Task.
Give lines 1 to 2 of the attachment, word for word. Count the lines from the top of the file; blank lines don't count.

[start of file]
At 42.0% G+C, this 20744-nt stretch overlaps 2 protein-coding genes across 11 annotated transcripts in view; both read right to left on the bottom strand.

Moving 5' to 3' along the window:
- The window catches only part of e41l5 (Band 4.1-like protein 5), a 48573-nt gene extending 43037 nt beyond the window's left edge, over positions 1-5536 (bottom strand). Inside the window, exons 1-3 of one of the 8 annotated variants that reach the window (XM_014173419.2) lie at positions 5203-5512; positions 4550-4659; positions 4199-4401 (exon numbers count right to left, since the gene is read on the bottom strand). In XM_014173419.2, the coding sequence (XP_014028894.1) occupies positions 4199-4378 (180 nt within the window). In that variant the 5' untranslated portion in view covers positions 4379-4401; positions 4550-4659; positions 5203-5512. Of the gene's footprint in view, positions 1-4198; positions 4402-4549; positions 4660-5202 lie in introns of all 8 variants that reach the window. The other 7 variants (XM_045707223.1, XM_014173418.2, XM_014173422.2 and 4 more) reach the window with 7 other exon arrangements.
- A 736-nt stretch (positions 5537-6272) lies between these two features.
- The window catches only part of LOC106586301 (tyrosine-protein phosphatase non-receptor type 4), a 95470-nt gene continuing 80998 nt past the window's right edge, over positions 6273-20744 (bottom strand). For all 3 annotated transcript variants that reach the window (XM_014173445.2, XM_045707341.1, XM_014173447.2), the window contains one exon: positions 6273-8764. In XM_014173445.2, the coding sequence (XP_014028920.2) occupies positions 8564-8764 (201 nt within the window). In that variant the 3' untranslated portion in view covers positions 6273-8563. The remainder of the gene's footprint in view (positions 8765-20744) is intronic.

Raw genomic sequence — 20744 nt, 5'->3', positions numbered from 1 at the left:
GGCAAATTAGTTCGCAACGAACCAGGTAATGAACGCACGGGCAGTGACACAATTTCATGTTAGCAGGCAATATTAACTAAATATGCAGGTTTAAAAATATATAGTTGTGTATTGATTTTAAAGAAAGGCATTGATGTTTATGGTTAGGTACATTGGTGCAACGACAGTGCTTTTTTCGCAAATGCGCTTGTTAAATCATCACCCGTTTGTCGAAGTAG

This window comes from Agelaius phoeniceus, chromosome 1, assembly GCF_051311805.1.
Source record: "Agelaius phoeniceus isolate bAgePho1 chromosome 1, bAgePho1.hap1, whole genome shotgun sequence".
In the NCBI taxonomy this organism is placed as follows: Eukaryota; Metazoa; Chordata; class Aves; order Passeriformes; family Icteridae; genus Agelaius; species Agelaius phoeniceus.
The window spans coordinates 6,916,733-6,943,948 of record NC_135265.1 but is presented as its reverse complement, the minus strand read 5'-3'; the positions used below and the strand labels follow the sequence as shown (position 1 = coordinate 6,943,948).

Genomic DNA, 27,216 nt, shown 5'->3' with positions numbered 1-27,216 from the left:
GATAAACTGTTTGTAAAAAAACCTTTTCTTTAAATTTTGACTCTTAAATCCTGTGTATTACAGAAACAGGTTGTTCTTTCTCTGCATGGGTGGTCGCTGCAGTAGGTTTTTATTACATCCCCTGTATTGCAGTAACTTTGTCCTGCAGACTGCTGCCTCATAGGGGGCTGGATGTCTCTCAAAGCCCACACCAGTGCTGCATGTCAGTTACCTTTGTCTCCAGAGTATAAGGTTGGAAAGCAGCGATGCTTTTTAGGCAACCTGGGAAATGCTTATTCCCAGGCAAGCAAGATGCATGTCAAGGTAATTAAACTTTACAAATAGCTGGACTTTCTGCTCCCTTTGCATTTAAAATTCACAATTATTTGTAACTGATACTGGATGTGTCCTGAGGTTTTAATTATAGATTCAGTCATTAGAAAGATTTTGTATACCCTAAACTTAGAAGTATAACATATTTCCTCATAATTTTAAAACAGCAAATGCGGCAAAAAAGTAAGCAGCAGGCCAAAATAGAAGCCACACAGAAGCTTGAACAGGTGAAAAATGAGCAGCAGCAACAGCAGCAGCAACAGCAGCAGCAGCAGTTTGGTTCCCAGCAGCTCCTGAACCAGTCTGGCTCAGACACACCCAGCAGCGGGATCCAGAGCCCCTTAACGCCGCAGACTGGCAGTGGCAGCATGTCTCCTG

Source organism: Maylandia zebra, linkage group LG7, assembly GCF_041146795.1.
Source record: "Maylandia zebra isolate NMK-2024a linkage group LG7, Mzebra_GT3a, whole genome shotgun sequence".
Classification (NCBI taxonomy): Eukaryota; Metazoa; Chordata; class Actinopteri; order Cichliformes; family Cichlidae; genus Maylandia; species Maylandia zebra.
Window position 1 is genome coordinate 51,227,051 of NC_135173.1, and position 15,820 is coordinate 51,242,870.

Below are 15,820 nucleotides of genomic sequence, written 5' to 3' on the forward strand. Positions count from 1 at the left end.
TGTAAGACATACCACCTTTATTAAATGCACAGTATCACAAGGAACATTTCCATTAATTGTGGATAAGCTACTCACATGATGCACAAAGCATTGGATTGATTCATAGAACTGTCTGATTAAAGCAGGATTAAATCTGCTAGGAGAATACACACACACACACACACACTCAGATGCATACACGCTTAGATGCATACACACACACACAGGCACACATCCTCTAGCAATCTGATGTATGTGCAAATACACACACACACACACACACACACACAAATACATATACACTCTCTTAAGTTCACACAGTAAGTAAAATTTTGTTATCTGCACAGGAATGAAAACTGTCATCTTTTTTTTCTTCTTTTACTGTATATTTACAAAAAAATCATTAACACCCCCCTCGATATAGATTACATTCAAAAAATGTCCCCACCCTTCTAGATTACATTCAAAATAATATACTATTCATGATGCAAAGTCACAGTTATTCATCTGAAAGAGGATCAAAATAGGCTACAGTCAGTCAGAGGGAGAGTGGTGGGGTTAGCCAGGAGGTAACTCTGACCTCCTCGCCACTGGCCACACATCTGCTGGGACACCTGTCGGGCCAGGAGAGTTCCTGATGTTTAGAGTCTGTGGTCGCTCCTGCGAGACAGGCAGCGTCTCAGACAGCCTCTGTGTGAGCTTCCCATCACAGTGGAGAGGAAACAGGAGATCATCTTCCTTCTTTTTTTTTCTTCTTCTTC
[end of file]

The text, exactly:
At 42.0% G+C, this 20744-nt stretch overlaps 2 protein-coding genes across 11 annotated transcripts in view; both read right to left on the bottom strand.

Moving 5' to 3' along the window: